By MARK LONG, AP Sports Writer

DAYTONA BEACH, Fla. (AP) — Austin Dillon avoided a massive wreck in the rain to win at Daytona International Speedway and snag a playoff spot in the Cup Series’ regular-season finale Sunday.

Dillon passed Austin Cindric for the lead with three laps to go after a 3 hour, 20 minute red flag for inclement weather. It was an aggressive move that capped a drama-filled race.

Martin Truex Jr. was the biggest loser. Truex looked like he would secure the final postseason berth when the skies opened up, but he faded once the race restarted and allowed Ryan Blaney to make up ground in a wild points scramble.

Blaney finished seven spots behind Truex in the race but three points ahead in the standings.

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“You just try to stay optimistic,” Blaney said. “Definitely a roller-coaster of emotions that ended on a high note.”

Dillon’s victory in the No. 3 Chevrolet was as stunning as Blaney’s comeback. Running 16th at the time of the crash, he turned onto the apron to avoid the 15-car melee between Turns 1 and 2 that was caused by a summer shower everyone saw coming. Cars started sliding sideways heading into the high-banked turn, a result of slick tires losing grip on wet asphalt.

Daniel Suarez and Denny Hamlin were running 1-2 when the pack drove into the rain with 23 laps remaining.

“Just throw the caution before the rain came,” Hamlin said, adding that “better officiating” is needed. “We had rain down the front, so about 10 seconds before we got into Turn 1, it was raining. I’m sure the fans felt it and then they watched us all pile in there.”

For a second, it looked like 2014 series champion Kevin Harvick was going to make it through the mess and grab the lead as the caution flag flew. But then spinning Ty Dillon — Austin’s little brother — sideswiped Harvick and knocked him into the wreckage.

That allowed Austin Dillon, who started the day 19th in points, to essentially steal a playoff spot. It also created a controversial finish — should NASCAR have halted the race earlier? — and provided the kind of “Game 7” moment NASCAR wanted when it moved the regular-season finale to unpredictable Daytona in 2020.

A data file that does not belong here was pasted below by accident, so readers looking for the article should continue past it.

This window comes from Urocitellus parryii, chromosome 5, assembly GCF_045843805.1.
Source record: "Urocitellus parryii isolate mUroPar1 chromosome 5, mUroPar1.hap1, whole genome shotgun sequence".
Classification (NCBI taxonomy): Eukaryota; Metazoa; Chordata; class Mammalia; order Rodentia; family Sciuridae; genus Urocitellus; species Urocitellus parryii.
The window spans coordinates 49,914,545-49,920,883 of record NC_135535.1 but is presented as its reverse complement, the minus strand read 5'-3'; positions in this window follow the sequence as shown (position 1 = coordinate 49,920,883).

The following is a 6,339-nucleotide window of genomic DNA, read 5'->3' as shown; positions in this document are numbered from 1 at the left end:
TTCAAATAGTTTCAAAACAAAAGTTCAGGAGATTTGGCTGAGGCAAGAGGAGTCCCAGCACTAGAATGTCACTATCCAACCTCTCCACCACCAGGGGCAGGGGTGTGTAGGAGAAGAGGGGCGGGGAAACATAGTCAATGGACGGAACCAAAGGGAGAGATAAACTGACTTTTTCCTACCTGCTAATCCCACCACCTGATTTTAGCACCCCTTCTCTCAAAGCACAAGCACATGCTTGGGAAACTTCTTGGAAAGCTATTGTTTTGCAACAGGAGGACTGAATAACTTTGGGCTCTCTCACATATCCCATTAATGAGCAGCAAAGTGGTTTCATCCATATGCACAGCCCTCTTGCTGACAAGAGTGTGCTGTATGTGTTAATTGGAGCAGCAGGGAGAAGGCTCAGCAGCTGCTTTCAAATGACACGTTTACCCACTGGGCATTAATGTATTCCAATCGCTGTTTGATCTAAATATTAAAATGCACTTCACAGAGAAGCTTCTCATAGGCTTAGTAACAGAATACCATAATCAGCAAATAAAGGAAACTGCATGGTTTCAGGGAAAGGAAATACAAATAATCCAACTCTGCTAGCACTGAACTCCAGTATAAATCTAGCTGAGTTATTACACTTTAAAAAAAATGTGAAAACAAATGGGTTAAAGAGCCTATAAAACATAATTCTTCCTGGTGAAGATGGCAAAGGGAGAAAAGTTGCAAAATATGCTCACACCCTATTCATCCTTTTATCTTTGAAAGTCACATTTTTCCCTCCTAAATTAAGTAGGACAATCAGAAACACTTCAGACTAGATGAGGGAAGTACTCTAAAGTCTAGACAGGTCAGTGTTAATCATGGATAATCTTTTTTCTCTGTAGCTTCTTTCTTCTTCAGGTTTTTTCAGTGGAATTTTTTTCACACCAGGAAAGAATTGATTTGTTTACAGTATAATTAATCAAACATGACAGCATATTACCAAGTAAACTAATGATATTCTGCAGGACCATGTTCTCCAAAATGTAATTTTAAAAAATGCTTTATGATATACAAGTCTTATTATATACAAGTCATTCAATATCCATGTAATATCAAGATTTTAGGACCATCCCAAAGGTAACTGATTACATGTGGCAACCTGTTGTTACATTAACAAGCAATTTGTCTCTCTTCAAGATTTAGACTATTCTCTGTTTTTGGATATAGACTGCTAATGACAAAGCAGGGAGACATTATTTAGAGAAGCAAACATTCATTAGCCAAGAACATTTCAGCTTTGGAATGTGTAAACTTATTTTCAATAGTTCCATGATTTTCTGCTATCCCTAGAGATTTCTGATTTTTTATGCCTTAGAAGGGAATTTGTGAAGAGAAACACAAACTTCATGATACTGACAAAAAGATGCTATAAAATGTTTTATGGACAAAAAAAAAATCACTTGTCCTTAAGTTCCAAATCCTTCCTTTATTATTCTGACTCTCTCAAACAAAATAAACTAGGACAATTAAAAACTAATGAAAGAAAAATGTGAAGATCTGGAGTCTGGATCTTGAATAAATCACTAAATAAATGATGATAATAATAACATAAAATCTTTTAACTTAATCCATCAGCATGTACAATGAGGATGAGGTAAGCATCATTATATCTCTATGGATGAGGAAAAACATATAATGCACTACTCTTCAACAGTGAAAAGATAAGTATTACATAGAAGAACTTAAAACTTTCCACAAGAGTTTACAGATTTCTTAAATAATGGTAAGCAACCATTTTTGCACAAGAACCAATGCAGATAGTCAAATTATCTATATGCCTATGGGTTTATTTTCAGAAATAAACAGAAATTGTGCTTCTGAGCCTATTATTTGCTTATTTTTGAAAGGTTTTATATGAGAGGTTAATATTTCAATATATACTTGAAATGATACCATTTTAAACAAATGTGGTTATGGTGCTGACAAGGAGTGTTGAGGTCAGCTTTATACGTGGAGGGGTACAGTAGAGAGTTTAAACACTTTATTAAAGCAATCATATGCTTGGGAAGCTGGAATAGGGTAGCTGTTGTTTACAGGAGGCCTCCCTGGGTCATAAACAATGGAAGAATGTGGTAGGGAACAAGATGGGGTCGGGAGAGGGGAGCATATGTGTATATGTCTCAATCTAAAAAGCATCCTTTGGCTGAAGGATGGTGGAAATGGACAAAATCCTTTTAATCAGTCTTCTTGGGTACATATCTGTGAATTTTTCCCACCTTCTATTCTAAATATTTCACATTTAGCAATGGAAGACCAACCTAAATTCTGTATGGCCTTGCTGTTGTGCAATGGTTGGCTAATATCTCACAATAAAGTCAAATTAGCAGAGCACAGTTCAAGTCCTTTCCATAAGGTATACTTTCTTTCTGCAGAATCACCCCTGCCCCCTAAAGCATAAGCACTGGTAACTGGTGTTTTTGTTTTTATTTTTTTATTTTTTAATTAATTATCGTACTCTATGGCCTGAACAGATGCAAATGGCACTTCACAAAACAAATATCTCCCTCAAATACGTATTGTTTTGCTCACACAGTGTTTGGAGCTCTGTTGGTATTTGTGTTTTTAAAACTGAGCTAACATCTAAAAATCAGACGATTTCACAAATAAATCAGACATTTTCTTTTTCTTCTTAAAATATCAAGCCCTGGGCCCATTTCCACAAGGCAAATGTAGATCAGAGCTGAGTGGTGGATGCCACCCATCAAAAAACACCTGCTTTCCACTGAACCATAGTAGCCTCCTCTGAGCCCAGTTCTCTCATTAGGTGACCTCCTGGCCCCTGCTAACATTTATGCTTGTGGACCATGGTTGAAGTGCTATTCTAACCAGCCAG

NASCAR seemed intent on fixing its rain mistake by waiting for a window of sunshine,

“It’s not something you can predict when it’s going to start raining,” said Scott Miller, NASCAR’s senior vice president of competition. “Just a super bad situation for everybody.”

Inclement weather was a factor all weekend. Thunderstorms delayed the Xfinity Series race Friday night and pushed the Cup race from Saturday to Sunday morning. More rain was in the forecast Sunday, and dark clouds had surrounded the track for at least half an hour before several drivers reported seeing raindrops on the previous lap.

But it wasn’t enough for NASCAR to stop the race — until it was obvious and too late.

Only 18 cars stayed on track once the green flag dropped and only 10 finished on the lead lap. Dillon’s teammate at Richard Childress Racing, Tyler Reddick, finished second, followed by Cindric, Landon Cassill and Noah Gragson.

Blaney started the day third in points and had the best chance of landing one of the two postseason spots up for grabs.

But Blaney’s chances were seemingly crippled when he got caught in the first crash of the day. Erik Jones got loose at the front of the field, causing a traffic jam at 190 mph that sent several cars spinning across the track. Blaney’s No. 12 Ford sustained enough damage that he couldn’t keep pace with the pack the rest of the day.

Truex closed the gap by finishing fifth and second, respectively, in the first two stages. But he couldn’t hang on after the restart.

Fourteen drivers had previously locked up playoff spots by winning races in 2022: Christopher Bell, Alex Bowman, Chase Briscoe, Kyle Busch, William Byron, Ross Chastain, Cindric, Chase Elliott, Hamlin, Harvick, Kyle Larson, Joey Logano, Reddick and Suarez.

Kurt Busch also had earned a postseason berth, but he withdrew earlier this week while pulling out of his sixth consecutive race with concussion-like symptoms. That created a second open spot at Daytona, where 15 guys entered the day with postseason hopes.

It set the stage for a wild and aggressive race, even more so than usual at Daytona.

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